In March, the picture changed again. The USAF had obtained practical data on the coverage provided by the new AN/FPS-3 search radars. They had performed better than had been calculated theoretically. Site M-102, which had originally been located at Trenton, Ontario to fill a gap between Watertown, NY and Edgar, Ontario was now deemed no longer necessary. The Canadian External Affairs Department, however, was unaware of this and Canadian Note No. D-85, dated 2 April 1953 granted the USAF permission to carry out a total of nine site surveys.
Meanwhile, investigations by the USAF in the radar cover of the East Coast were showing requirement for certain augmentation there. At the April 1953 meeting of the PJBD, (which it must be recalled, represented all three Armed Forces of Army, Navy and Air Forces), it so happened that the US Navy was seeking permission to do a site survey at Sable Island for a sound search station. The Canadian Chairman, General A.G.L. McNaughton, suggested that Sable Island might at the same time be considered as a possible off-shore radar site. It wasnt long before the Navy reached the conclusion that an installation on Sable Island would be extremely difficult and expensive to support logistically. They subsequently transferred their investigation to the Southern tip of Nova Scotia, presumably studying Lockeport, as a possible site until attending a party at which Mr. J.M. Harding (a local barrister who would later be elected into the Provincial Assembly in 1956) suggested they explore Government Point for its suitability. This they did, and the beginnings of what is now CFS Shelburne were quickly landed there.
Similarly, at its June 1953 meeting, the PJBD was informed of the USAFs desire to conduct site surveys in the general vicinity of Cape Sable, Nova Scotia, in lieu of Trenton, Ontario. Furthermore, it was suggested that the construction of these sites come under the cognizance of the PPO, but not under the provisions of Canadian Note No. 454 of 1 August 1951. After some initial procedural objections by Mr. Brooke Claxton, the Defence Minister, the terms for locating the site were settled at a July joint meeting of the PPO.
Canadian Note Number D-227 dated 19 August 1953, authorized surveys around Cape Sable. Local residents recall surveys being done on Cape Sable Island and Baccaro Point. Inasmuch as these surveys usually included moving a small portable radar to the test location. Such activity could not have gone unnoticed.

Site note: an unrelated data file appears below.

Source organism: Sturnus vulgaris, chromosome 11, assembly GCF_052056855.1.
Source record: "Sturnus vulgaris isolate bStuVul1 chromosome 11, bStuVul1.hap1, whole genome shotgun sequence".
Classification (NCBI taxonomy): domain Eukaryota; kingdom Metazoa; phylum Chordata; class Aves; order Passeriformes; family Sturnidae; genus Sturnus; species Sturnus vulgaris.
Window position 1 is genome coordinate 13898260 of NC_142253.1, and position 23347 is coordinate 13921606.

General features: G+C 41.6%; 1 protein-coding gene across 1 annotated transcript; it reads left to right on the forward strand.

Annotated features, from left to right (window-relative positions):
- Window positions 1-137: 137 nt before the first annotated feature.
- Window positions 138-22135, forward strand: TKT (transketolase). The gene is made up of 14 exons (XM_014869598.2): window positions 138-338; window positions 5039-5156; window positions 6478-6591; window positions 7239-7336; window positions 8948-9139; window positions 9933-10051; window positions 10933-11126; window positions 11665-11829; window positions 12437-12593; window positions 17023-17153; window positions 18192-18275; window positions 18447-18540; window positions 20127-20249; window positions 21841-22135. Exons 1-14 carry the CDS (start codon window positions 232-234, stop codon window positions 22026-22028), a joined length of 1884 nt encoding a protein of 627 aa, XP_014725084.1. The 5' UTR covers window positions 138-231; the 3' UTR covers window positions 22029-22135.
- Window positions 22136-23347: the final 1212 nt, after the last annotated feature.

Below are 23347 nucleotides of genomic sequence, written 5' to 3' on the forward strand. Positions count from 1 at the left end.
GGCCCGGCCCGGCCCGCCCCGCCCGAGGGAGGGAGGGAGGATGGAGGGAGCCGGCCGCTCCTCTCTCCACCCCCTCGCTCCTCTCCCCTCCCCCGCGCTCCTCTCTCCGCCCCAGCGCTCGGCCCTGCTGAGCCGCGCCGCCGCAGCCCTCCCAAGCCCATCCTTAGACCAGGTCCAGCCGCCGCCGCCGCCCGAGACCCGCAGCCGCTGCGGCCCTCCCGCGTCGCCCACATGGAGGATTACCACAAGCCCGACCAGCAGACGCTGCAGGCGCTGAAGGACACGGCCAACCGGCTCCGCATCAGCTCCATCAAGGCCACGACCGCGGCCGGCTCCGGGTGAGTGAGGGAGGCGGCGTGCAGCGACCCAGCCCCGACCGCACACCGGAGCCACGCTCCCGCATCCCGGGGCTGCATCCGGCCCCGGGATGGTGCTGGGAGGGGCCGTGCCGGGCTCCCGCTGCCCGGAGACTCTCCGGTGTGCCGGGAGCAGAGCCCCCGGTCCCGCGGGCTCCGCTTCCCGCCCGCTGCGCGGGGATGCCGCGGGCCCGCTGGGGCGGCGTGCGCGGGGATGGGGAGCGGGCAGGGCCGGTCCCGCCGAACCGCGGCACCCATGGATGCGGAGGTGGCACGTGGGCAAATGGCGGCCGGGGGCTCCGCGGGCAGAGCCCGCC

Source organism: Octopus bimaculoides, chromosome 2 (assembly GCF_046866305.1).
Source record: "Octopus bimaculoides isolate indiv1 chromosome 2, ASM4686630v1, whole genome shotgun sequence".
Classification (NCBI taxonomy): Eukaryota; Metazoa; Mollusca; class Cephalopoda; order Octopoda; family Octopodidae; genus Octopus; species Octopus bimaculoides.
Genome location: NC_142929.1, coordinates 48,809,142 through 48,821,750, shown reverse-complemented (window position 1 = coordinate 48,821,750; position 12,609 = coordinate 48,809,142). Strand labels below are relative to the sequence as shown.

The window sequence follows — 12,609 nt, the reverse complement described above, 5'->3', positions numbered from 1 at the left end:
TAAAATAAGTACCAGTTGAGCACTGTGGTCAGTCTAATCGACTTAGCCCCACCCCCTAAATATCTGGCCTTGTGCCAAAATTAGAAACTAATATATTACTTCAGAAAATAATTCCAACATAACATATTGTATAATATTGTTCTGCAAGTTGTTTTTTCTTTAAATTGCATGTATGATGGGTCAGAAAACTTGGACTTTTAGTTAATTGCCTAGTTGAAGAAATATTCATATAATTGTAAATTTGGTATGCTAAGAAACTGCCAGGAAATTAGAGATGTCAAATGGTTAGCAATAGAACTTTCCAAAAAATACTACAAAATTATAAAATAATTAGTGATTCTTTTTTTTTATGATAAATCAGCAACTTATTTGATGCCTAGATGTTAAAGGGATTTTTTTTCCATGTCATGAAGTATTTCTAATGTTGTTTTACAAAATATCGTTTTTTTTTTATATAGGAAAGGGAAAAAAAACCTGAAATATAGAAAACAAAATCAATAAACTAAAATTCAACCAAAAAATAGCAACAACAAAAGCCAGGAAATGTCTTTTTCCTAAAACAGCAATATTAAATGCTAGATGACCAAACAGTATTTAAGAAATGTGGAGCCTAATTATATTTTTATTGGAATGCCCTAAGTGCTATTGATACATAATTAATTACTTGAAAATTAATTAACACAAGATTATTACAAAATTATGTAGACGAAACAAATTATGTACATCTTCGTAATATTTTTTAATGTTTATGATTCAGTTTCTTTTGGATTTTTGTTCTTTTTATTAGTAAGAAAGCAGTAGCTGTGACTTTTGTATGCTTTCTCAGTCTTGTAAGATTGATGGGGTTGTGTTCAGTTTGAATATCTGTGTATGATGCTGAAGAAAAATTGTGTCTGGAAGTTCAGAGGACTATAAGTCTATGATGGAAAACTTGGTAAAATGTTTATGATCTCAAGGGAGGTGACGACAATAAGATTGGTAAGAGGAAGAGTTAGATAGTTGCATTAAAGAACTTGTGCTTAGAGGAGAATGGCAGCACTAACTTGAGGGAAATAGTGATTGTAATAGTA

It is conjectured that local leading citizens and politicians would have favored the Baccaro site since it would bring in more local development (e.g. The road to Baccaro was not yet paved; whereas, the road to Cape Sable Island had just been paved after the opening of the Causeway), although it is unlikely local politicians really played much of a role in the selection. For whatever reasons, by November 1953, the PPO informed the RCAF of the final decision with the following specifics:
Sections 7 and 8 financing and manning, for example, indicated these sites as Group III stations. A particular stations Group depended on who did what. The ten sites financed, constructed and manned by the USAF around Newfoundland or North East Atlantic Command (NEAC) were Group I sites. The sites financed by the USAF but manned by the RCAF belonged to Group II. Group III stations were financed and manned by the USAF, but constructed by the RCAF. Finally, Group IV sites were financed, and manned by the RCAF, regardless of who did construction.
Section 16 was also very interesting in that it conferred upon the foreign personnel serving on these sites the status of NATO Forces.
It remained now to construct the station, fill it with qualified people, and connect it into communications with the rest of the world.